• The OORT Cloud around our Sun (it is also hypothesized by some astronomers that most suns have OORT clouds) is estimated :
      • to contain : several trillion individual asteroids (objects) larger than 1 km (0.62 mi).
      • to reach 1 ly towards the next closest star just 4 ly away – Proxima Centauri.

Comets have a wide range of orbital periods, ranging from a few years to hundreds of thousands of years. Short-period comets originate in the Kuiper belt (eg Halley’s Comet – orbit 75 years). Longer-period comets are thought to originate in the Oort cloud (Orbit – thousands of years). The latest theory is that they are mostly water, with a frozen, dust-encrusted shell. This would explain why objects like the Chelyabinsk, in February 2013, often leave few meteorites (rock fragments).

This year (In 2013), ALMA (Atacama Large Millimeter/submillimeter Array (ALMA))  – which CANADA is part of – managed from Herzberg Institute in Victoria, BC) has confirmed that researchers have discovered an important pair of prebiotic molecules in the icy particles in interstellar space (ISM). ISM is the empty part of the spiral arms.

The chemicals, found in a giant cloud of gas about 25,000 light-years (half way to centre of the galaxy) from Earth in ISM, may be a precursor to a key component of DNA and the other may have a role in the formation of an important amino acid.

Researchers found a molecule called cyanomethanimine, which produces adenine, one of the four nucleobases that form the “rungs” in the ladder-like structure of DNA. The other molecule, called ethanamine, is thought to play a role in forming alanine, one of the twenty amino acids in the genetic code.

Previously, scientists thought such processes took place in the very tenuous gas between the stars. The new discoveries, however, suggest that the chemical formation sequences for these molecules occurred not in gas, but on the surfaces of ice grains in interstellar space.

In February 2013, NASA ALMA spokesman announced : “Finding these molecules in an interstellar gas cloud means that important building blocks for DNA and amino acids can ‘seed’ newly-formed planets with the chemical precursors for life.” 

See Video Interview and Animations with Dr. Anthony Remijan of the National Radio Astronomy Observatory.

 “…..Microbiology may be said to have had its beginnings in the nineteen-forties. A new world of the most astonishing complexity began then to be revealed. In retrospect I find it remarkable that microbiologists did not at once recognise that the world into which they had penetrated had of necessity to be of cosmic order. I suspect that the cosmic quality of microbiology will seem as obvious to future generations as the Sun being the centre of the solar system seems obvious to the present generation…..”

Sir Fred Hoyle 

NASA wants amateur astronomers to track ‘dangerous’ asteroids

Here’s your chance to save the planet!  NASA has called on amateur astronomers and other citizen-scientists to help identify the smaller and potentially destructive asteroids lurking in the cosmos, which could wipe out a city upon impact with Earth.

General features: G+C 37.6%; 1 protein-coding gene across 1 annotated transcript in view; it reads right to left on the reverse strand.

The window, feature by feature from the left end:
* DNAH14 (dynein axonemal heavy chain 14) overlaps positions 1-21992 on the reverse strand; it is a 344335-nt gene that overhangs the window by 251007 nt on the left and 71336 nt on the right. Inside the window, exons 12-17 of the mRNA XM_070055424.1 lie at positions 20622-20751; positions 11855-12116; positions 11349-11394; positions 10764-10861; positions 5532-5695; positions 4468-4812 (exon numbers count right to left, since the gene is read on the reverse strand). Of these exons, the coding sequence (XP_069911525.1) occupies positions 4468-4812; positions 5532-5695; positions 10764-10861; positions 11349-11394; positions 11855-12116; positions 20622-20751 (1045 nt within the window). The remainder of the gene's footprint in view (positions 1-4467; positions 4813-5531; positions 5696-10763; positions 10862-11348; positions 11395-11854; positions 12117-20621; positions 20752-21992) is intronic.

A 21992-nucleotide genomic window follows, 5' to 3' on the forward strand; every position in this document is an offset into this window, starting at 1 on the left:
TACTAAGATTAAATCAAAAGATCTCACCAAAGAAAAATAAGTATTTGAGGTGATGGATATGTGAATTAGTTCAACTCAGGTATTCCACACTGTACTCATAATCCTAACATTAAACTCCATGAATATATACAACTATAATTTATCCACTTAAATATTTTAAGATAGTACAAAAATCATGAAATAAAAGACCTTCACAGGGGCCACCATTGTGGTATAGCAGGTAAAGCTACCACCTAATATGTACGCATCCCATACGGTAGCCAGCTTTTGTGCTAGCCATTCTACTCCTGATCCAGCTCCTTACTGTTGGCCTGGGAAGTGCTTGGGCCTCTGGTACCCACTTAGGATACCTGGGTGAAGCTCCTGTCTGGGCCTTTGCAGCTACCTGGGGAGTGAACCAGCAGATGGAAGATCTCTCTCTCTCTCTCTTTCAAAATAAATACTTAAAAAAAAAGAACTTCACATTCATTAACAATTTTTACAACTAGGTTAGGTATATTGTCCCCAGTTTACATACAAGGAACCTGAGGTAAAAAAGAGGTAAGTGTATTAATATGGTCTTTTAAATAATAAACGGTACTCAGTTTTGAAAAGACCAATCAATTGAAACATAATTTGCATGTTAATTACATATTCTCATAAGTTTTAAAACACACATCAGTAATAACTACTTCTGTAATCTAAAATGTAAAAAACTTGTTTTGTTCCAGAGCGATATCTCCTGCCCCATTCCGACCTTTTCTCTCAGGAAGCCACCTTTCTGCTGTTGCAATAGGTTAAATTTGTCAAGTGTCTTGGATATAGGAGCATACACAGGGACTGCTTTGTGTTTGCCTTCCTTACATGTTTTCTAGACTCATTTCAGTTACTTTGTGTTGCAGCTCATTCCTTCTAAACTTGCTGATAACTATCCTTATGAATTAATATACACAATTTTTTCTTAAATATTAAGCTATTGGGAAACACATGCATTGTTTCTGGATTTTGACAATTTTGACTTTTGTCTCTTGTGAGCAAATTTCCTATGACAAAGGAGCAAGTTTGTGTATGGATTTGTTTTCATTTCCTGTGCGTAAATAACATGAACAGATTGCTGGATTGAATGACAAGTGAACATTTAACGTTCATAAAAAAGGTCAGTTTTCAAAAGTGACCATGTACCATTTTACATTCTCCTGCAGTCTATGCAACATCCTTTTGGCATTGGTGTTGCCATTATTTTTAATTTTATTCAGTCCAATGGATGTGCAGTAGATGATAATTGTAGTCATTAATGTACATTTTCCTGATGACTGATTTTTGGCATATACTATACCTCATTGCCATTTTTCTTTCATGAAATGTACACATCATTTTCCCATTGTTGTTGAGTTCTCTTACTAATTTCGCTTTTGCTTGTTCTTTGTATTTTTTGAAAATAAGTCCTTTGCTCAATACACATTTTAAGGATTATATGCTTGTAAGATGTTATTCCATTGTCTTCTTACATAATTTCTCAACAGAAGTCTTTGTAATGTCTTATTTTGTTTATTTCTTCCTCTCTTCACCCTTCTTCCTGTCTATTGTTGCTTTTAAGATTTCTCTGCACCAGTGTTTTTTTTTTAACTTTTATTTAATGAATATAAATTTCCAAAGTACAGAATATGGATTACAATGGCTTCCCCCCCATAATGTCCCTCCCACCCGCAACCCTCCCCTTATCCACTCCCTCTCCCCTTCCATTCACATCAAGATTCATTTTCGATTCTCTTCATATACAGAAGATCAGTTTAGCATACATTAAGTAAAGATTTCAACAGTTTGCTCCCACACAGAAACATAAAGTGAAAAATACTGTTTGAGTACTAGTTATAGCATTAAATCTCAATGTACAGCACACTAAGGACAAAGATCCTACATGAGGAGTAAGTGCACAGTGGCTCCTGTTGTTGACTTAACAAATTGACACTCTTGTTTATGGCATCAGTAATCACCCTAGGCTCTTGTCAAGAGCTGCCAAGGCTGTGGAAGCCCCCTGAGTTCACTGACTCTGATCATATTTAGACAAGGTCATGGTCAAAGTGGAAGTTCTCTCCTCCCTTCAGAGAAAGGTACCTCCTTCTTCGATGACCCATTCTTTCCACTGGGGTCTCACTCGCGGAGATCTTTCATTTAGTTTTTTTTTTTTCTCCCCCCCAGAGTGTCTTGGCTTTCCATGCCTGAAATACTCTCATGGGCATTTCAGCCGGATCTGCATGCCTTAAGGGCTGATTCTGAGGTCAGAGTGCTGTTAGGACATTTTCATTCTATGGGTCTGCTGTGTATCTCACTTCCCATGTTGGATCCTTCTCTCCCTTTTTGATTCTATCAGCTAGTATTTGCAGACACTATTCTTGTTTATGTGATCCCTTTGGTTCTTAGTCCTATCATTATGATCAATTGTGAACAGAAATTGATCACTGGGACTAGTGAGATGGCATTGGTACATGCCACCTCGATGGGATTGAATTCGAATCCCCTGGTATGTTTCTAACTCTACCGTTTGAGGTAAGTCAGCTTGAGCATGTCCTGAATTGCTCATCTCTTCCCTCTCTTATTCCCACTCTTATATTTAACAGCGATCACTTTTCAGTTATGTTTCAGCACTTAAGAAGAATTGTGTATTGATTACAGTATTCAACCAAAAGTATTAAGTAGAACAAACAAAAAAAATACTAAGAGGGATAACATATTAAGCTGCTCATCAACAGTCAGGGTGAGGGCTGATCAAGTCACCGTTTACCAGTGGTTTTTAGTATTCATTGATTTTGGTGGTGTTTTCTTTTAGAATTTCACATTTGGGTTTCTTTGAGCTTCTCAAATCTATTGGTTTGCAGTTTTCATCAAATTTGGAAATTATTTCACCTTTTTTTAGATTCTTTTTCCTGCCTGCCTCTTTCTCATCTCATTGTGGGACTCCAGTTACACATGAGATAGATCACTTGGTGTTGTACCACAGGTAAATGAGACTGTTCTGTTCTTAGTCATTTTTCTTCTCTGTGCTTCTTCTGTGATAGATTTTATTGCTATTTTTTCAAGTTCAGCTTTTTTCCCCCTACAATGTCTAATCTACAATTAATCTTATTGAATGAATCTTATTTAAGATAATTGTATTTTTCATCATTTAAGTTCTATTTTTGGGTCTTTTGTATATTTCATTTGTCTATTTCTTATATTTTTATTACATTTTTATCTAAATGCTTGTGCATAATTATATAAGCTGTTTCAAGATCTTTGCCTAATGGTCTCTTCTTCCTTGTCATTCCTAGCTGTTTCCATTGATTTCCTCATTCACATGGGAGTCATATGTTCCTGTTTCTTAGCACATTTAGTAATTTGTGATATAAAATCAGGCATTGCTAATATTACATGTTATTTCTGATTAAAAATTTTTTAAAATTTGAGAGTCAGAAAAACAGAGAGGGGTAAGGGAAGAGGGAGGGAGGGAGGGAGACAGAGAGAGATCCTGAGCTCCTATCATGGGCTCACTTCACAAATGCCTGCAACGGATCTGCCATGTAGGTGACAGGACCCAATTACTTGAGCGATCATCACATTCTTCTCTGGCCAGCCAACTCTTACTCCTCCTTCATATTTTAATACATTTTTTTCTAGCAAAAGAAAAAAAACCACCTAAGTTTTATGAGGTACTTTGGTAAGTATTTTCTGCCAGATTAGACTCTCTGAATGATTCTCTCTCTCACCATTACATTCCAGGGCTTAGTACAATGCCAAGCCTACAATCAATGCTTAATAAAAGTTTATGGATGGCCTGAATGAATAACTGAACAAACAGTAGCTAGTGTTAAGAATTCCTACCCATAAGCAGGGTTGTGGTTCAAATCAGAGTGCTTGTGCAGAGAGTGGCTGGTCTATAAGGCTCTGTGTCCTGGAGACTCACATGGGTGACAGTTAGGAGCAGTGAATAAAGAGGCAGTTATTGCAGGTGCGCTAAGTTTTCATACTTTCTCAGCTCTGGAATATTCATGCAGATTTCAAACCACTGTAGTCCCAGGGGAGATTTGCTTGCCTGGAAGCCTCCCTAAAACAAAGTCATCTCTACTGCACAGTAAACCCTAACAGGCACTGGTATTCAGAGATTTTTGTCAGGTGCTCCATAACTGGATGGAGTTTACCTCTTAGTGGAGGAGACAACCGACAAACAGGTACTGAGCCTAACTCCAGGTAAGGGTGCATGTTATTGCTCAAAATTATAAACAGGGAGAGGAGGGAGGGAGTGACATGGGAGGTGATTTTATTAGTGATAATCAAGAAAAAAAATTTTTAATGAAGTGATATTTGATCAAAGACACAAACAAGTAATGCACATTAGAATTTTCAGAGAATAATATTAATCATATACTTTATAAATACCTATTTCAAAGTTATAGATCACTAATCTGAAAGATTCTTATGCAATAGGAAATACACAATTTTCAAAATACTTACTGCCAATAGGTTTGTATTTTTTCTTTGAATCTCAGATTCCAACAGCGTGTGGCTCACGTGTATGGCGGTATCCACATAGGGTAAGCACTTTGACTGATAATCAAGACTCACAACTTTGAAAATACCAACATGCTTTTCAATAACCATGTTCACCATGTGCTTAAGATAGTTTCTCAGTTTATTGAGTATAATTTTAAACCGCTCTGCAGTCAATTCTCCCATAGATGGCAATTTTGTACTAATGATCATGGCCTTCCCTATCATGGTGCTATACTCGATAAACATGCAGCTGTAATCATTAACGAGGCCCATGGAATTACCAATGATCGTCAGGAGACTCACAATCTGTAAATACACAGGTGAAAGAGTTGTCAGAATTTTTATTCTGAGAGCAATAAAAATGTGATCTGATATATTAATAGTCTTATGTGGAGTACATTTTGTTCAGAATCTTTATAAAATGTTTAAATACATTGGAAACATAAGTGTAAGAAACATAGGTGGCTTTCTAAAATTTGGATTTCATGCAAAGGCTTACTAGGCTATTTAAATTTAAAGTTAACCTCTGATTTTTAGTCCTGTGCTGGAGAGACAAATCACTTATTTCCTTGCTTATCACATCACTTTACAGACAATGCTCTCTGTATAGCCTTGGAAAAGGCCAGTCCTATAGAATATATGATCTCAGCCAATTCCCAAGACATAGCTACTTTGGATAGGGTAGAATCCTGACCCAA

Scientists estimate that about 90 per cent of asteroids that are one kilometre or larger which pose potential planet-wide danger have been surveyed. However, more than 99 per cent of asteroids that are 30 to 40 meters in size which might not destroy the planet, but could very easily wipe out a city – have yet to be found and tracked, the ‘National Geographic’ reported. 

NASA’s announcement this week comes four months after an 18-meter-long asteroid exploded over Chelyabinsk, Russia, in February.


Full 52 minute NOVA Show : 


On the same day, an asteroid named 2012 DA14 brushed past Earth from a distance of less than 28,000 kilometres away. 

Professor Chandra Wickramasinghe of the Buckingham Centre for Astrobiology (BCAB) has classified two major threats to the human race :

• the threat that near-Earth asteroids are posing for the human race

• the threat that “inbound” viruses and bacteria are also posing to human race

Wickramasinghe is recognized as the father of modern day astrobiology. He is certainly the person who has done most to influence the global development of this newly emerging science which builds upon a substantial knowledge-base from the quite separate disciplines of mathematics, physics, biology and paleontology.

On June 18, 2013 Ed Lu, ex-NASA astronaut, praised the White House and NASA announcement. “This directly mirrors the mission of the non-profit private B612 Foundation and our Sentinel Mission, and we strongly applaud NASA and the Obama Administration for their leadership in raising the visibility of this critical issue and for establishing detection of asteroids as a national priority.  The Administration has called for a team “of the best and brightest” working on this together and we look forward to increased collaboration and partnership.

The latest estimate is that there are one million asteroids with the potential to impact Earth with energy large enough to obliterate any major city. We believe that the goal must be to find these one million asteroids – anything less, in our opinion, would not meet the intent of this Grand Challenge.


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We have now migrated our website to Joomla 2.5. Please excuse us if there are any problems. Feel free to test the new site. We welcome you to report issues and suggestions to .